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Prime Minister outlines his vision for Australia at his 10th anniversary dinner in Sydney.



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This transcript has been prepared by a source external to the Department of the Parliamentary Library.

 

It may not have been checked against the broadcast or in any other way. Freedom from error, omissions or misunderstandings cannot be guaranteed.

 

For the purposes of quoting verbatim from a transcript, it is advisable to verify the transcript against the broadcast.

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AM

 

Friday 3 March 2006

Prime Minister outlines his vision for Australia at his 10th anniversary dinner in Sydney

 

TONY EASTLEY: As he celebrates his 10 years in power, the Pri me Minister is determined not to be seen as a man looking in the rear vision mirror, but as a leader in the driver's seat with his eyes firmly fixed on the road ahead. 

 

Much of his speech at a 10th anniversary dinner in Sydney last night was spent outlining future challenges, such as global security, sustainable natural resource management and social cohesion. 

 

Karen Barlow was there for AM

 

(sound of protesters chanting "Johnny Howard has to go") 

 

KAREN BARLOW: Hundreds of demonstrators angered by the Federal Government's industrial relations reforms choked parts of Sydney's centre, just as the city's workers started their evening rush home. 

 

(sound of protesters chanting "What do we want? Workers' rights! When do want them? Now!") 

 

With police helicopters hovering overhead, the protest moved to the hotel where the $250-a-head dinner was being held for about 1,000 Liberal Party faithful and prominent business figures. 

 

PROTESTER 1: Choke on your lobster! 

 

PROTESTER 2: Howard sucks. 

 

KAREN BARLOW: However, they decided to leave before the Prime Minister arrived, leaving him to receive a very different welcome inside the hotel. 

 

(sound of applause) 

 

Flanked by his wife Janette Howard, and the Treasurer Peter Costello, John Howard walked into one of the night's several standing ovations.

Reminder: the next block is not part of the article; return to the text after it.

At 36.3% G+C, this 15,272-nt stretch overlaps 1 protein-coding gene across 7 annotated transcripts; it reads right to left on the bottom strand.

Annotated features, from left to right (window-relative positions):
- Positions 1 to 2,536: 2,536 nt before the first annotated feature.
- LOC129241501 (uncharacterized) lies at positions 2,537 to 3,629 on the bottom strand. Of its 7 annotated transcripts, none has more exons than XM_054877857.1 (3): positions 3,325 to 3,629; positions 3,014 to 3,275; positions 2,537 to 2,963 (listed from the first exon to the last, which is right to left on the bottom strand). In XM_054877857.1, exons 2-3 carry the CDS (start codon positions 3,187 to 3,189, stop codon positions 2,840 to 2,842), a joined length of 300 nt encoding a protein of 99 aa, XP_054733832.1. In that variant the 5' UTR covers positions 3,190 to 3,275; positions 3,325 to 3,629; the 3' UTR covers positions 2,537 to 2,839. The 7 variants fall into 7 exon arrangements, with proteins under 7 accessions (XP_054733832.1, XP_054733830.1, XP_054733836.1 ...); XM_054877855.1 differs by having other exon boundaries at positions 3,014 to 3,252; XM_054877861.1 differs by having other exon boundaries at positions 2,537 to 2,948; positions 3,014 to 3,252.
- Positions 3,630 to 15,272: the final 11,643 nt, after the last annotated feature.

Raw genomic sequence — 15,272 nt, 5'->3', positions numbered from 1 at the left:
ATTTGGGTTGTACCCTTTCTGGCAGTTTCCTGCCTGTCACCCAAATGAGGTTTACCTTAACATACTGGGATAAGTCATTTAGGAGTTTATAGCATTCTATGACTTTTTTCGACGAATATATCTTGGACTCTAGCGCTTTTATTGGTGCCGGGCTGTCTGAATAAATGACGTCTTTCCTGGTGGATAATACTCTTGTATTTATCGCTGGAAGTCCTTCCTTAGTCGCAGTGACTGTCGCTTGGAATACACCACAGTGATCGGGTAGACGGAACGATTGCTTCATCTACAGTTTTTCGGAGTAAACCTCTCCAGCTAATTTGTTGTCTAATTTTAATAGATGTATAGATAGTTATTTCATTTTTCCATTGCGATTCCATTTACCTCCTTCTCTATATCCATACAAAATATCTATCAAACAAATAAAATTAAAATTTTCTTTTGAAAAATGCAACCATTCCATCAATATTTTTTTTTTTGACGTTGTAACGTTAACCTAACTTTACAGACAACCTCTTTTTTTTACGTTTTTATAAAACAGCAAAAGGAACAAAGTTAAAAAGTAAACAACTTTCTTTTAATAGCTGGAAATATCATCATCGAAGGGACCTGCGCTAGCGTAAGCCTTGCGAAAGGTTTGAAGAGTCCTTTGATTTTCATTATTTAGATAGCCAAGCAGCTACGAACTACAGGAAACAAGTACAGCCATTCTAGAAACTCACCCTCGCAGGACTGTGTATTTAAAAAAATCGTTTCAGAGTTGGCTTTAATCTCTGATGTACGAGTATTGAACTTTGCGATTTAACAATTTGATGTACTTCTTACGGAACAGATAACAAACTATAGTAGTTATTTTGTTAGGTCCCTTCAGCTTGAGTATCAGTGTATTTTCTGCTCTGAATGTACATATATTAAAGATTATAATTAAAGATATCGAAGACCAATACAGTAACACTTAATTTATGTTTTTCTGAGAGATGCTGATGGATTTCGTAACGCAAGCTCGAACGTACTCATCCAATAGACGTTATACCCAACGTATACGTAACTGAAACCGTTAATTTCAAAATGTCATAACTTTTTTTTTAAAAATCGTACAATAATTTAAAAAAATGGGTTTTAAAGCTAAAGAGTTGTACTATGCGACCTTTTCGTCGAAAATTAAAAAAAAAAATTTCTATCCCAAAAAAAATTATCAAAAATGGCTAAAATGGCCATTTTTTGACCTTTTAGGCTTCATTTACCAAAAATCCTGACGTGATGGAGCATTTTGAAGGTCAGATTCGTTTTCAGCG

The timing of the occasion was not lost on him. 

 

JOHN HOWARD: I think it's about 10 years almost to the minute since we were able to officially claim victory in the Wentworth Hotel in Sydney on the 2nd of March, 1996. 

 

KAREN BARLOW: But Mr Howard used last night's speech to look to future Australian challenges. He says there are five main ones. They are: global security, economic reform, a growing and ageing society, sustainable resource management and national unity. 

 

Of all of them, Mr Howard says national unity or social cohesion is the greatest challenge. 

 

JOHN HOWARD: We need to find innovative ways to break the vicious cycles of poor parenting, low levels of education, unemployment and health problems that can afflict some individuals and communities. We need to find ways of restoring order to zones of chaos in some homes and communities - zones of chaos that can wreck young Australian lives. 

 

KAREN BARLOW: John Howard also highlighted threats to national security. 

 

Mr Howard cited global terrorism, weapons proliferation and a rebalancing of power between India and China. 

 

JOHN HOWARD: We live in a world where the most serious threats to Australia come from state weakness rather than from state strength, because the problem of weak and failing states lies at the core of our global engagement. 

 

TONY EASTLEY: The Prime Minister John Howard speaking there at last night's gala dinner, ending that report from Karen Barlow.